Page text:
He says that delayed pay from the clients is affecting his business and the moral of the ushers who on many occasions want to be paid after working.

“You have to make sure the ushers are happy while working but this can only be like that if they are paid on time. On many occasions, clients choose to pay later after the function is done. If at all a function ends and the usher doesn’t get their pay, it feels bad,” he says.

As they say when the going gets tough, the tough get going, Murungi says he has now devised means of ensuring the company is paid some percentage before they work.

“We now negotiate 70% pay upfront so then I make sure most of these costs like payment for service providers and transport are covered,” he says.

He says in case the client doesn’t readily pay upfront, he uses his own money to cater for costs to ensure an excellent service is delivered.

Lessons learnt

After many years in the business, Murungi says he has learnt lessons and amassed experience at the same time.

He says he was also able to start a “small” branch in Kenya but acknowledges that the two markets are totally different.

“With this experience, I have started changing people’s perception about ushering. We are trying to make ushering a formal job since many people think it is for those who failed to find jobs,” he says.

Murungi adds that working with the young people is amazing and has made him learn new things.

 “It’s nice understanding what they like and how to deal with them. It’s a very beautiful experience and has made me acquire leadership experience more so, these are ladies. Sometimes you can’t go hard on them. Working with young people is something that enables you to acquire skills in conflict management and generally being inspirational and influential as a leader,” Murungi, says.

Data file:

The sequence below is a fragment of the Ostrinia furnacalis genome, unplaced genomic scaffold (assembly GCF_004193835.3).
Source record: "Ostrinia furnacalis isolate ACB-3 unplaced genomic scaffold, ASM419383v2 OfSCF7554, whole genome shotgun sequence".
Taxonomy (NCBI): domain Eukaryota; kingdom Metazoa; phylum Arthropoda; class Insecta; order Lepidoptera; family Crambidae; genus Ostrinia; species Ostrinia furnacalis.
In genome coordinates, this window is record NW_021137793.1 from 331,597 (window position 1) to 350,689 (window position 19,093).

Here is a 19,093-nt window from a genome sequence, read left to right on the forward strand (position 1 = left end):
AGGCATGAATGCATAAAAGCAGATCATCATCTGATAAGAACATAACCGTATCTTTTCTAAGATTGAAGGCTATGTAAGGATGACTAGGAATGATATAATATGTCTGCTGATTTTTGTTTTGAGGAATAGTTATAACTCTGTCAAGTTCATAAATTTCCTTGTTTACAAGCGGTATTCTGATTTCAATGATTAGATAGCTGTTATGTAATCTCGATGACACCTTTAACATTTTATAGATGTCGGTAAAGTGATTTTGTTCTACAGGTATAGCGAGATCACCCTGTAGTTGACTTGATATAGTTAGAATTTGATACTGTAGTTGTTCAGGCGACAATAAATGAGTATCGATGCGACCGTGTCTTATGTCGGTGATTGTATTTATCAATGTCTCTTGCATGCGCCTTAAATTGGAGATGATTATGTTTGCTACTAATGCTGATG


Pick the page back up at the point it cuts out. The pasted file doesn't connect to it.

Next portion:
Since most functions are always on weekends and with his main job being one of a salesman, it is easy for Murungi to balance his main job and the side hustle.

“I am a person who moves. My formal job relates with the personal job that I do outside. I am not like a person who stays on my desk. So, it becomes easy,” Murungi says.

Today, Murungi works with 76 girls and 14 young men.

His says his ushering services start at Shs 700, 000 upwards, depending on where the function takes place.

This also depends on how the function looks so that they are able to plan better and also assign the right people to deliver the work.  


He advises young people not to give up because things will never be easy.

“Don’t accept giving up. The need for side income is real. A side income is a must. I started doing it when I was in S4. My sister had a shop and I bought airtime of 30, 000 that I left with her for sale as I returned to school. She would sell and when I was on holiday, I would come and get profit. I wouldn’t go broke at all,” he says.

He says that a side business is good, even if it rakes in Shs 100 a day.

Murungi said besides the ushering business, he also earns from voicing and producing audio adverts and animations.

He charges between Shs 200,000 and Shs 500,000 for each audio advert.

 “Don’t be over ambitious. Controlling expectation is key. The problem with young people is that they look at a deal and calculate what they get after. A real side hustle often starts small.”

Murungi cites his own example where success came two years after he started.